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Digestive Health | Family Health
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You Can Improve Accidental Bowel Leakage

How to take back bowel control

If you experience accidental bowel leakage, don’t shy away from talking about it.

It’s not the most pleasant of topics — or experiences — but it is also much more common than you might think. For example, in a 2012 study, nearly 19 percent of women surveyed reported an episode of accidental loss of gas or stool. This is actually higher than previous numbers reported in other studies.

You can take steps to control accidental bowel leakage. Start by understanding whom it affects — as well as what treatments are available.

Accidental bowel leakage affects many

The study above focused on women, but we see a wide variety of patients with accidental bowel leakage. It affects men and women who have chronic diarrhea. It affects the aging population because the muscles involved in bowel control weaken over time. It also affects many women after childbirth — particularly those with an injury to the muscles and nerves in the pelvic floor.

“Be your own health advocate by asking about these advanced options. When conservative treatment fails, advanced therapy can change your life for the better.”

Brooke Gurland, MD

Department of Colorectal Surgery

Sometimes there are unexpected causes, too. For example, both hemorrhoids and rectal prolapse — a condition in which the lower part of the bowel extends outside the anus — can cause leakage. In these cases, your doctor will need to treat the underlying issues rather than the leakage itself.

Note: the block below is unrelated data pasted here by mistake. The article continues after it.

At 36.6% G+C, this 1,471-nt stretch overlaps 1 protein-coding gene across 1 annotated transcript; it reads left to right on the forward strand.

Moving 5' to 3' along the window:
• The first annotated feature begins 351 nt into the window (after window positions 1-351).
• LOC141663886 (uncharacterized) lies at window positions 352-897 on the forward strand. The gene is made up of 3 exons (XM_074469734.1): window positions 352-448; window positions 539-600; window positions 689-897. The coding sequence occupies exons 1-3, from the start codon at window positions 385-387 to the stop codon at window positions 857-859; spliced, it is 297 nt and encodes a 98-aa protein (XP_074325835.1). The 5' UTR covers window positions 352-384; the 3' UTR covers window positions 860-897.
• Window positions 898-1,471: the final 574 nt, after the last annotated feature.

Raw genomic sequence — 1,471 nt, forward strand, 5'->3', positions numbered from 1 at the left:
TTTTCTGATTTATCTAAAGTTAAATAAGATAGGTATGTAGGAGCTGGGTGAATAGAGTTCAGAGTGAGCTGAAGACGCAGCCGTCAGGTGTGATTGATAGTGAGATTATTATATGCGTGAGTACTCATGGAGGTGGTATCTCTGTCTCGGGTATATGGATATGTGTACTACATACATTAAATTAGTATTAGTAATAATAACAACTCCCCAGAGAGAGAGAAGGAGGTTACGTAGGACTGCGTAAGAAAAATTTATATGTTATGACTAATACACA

In other words, it’s critical to seek a proper diagnosis so you can find the right solutions.

Treatment starts with conservative options

For example, many people improve simply from treating diarrhea with antidiarrheal medications or taking probiotics to improve gut health. In addition, taking fiber to “bulk up” your stool can be helpful. However, if your diarrhea is chronic and frequently leads to an accident, your doctor needs to know. It could be a sign of a deeper problem, such as inflammatory bowel disorder.

For structural issues such as injuries after childbirth, we often recommend Kegel exercises. This series of exercises relaxes and contracts the pelvic floor muscles that are responsible for bowel control. In fact, these exercises are often helpful for women before giving birth to help prepare their bodies and, ideally, avoid accidental bowel leakage later.

Advanced options are available

When the cause of accidental bowel leakage is more severe — such as damaged muscles and nerves — we have to treat it more aggressively.

The good news is that there are more minimally invasive options than ever. In the most severe cases, people need surgery to repair damage to the sphincter and nearby muscles. But a growing population of patients with accidental bowel leakage can be treated without surgery. Options include:

  • Solesta, an injection that bulks the anal canal and decreases bowel leakage